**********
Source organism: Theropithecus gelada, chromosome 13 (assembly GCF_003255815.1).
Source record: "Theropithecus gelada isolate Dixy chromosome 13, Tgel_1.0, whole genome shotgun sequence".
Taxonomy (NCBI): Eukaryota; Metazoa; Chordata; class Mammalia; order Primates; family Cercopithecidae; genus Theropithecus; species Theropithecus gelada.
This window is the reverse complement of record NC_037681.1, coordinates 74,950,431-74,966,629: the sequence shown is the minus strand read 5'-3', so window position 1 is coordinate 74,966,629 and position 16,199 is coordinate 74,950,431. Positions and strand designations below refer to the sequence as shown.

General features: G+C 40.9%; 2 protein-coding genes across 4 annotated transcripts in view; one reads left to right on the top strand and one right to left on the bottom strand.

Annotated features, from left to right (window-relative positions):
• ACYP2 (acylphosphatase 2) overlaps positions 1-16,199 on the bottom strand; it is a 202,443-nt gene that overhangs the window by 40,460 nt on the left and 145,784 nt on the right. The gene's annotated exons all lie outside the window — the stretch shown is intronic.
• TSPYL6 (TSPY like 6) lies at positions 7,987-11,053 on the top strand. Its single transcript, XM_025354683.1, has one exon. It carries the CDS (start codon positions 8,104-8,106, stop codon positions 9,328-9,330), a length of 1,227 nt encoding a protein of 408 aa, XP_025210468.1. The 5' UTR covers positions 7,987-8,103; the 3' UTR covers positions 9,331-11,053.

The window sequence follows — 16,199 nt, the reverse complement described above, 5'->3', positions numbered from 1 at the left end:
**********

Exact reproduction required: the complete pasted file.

Source organism: Theropithecus gelada, chromosome 13 (assembly GCF_003255815.1).
Source record: "Theropithecus gelada isolate Dixy chromosome 13, Tgel_1.0, whole genome shotgun sequence".
Taxonomy (NCBI): Eukaryota; Metazoa; Chordata; class Mammalia; order Primates; family Cercopithecidae; genus Theropithecus; species Theropithecus gelada.
This window is the reverse complement of record NC_037681.1, coordinates 74,950,431-74,966,629: the sequence shown is the minus strand read 5'-3', so window position 1 is coordinate 74,966,629 and position 16,199 is coordinate 74,950,431. Positions and strand designations below refer to the sequence as shown.

General features: G+C 40.9%; 2 protein-coding genes across 4 annotated transcripts in view; one reads left to right on the top strand and one right to left on the bottom strand.

Annotated features, from left to right (window-relative positions):
• ACYP2 (acylphosphatase 2) overlaps positions 1-16,199 on the bottom strand; it is a 202,443-nt gene that overhangs the window by 40,460 nt on the left and 145,784 nt on the right. The gene's annotated exons all lie outside the window — the stretch shown is intronic.
• TSPYL6 (TSPY like 6) lies at positions 7,987-11,053 on the top strand. Its single transcript, XM_025354683.1, has one exon. It carries the CDS (start codon positions 8,104-8,106, stop codon positions 9,328-9,330), a length of 1,227 nt encoding a protein of 408 aa, XP_025210468.1. The 5' UTR covers positions 7,987-8,103; the 3' UTR covers positions 9,331-11,053.

The window sequence follows — 16,199 nt, the reverse complement described above, 5'->3', positions numbered from 1 at the left end: